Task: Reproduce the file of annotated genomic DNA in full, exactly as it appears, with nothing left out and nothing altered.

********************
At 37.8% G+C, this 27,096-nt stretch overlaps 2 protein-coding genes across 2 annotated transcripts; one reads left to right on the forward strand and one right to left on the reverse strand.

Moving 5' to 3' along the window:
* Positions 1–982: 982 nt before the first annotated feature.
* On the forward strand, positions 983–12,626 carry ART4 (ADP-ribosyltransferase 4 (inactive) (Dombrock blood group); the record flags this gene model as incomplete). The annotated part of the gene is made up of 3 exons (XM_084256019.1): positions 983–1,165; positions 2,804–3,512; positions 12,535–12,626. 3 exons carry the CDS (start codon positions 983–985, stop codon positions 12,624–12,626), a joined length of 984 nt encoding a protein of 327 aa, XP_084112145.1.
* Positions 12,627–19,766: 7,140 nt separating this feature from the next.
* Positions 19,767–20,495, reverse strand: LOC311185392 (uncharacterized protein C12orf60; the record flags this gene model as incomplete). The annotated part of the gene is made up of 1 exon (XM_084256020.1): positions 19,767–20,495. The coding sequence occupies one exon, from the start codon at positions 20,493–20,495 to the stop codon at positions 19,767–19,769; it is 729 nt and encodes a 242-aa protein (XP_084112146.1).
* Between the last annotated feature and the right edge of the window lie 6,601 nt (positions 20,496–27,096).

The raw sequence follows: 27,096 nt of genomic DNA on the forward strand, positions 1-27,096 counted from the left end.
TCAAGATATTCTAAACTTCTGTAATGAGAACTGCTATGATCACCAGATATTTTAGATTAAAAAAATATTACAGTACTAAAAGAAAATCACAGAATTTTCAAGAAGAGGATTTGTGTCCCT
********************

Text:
At 37.8% G+C, this 27,096-nt stretch overlaps 2 protein-coding genes across 2 annotated transcripts; one reads left to right on the forward strand and one right to left on the reverse strand.

Moving 5' to 3' along the window:
* Positions 1–982: 982 nt before the first annotated feature.
* On the forward strand, positions 983–12,626 carry ART4 (ADP-ribosyltransferase 4 (inactive) (Dombrock blood group); the record flags this gene model as incomplete). The annotated part of the gene is made up of 3 exons (XM_084256019.1): positions 983–1,165; positions 2,804–3,512; positions 12,535–12,626. 3 exons carry the CDS (start codon positions 983–985, stop codon positions 12,624–12,626), a joined length of 984 nt encoding a protein of 327 aa, XP_084112145.1.
* Positions 12,627–19,766: 7,140 nt separating this feature from the next.
* Positions 19,767–20,495, reverse strand: LOC311185392 (uncharacterized protein C12orf60; the record flags this gene model as incomplete). The annotated part of the gene is made up of 1 exon (XM_084256020.1): positions 19,767–20,495. The coding sequence occupies one exon, from the start codon at positions 20,493–20,495 to the stop codon at positions 19,767–19,769; it is 729 nt and encodes a 242-aa protein (XP_084112146.1).
* Between the last annotated feature and the right edge of the window lie 6,601 nt (positions 20,496–27,096).

The raw sequence follows: 27,096 nt of genomic DNA on the forward strand, positions 1-27,096 counted from the left end.
TCAAGATATTCTAAACTTCTGTAATGAGAACTGCTATGATCACCAGATATTTTAGATTAAAAAAATATTACAGTACTAAAAGAAAATCACAGAATTTTCAAGAAGAGGATTTGTGTCCCT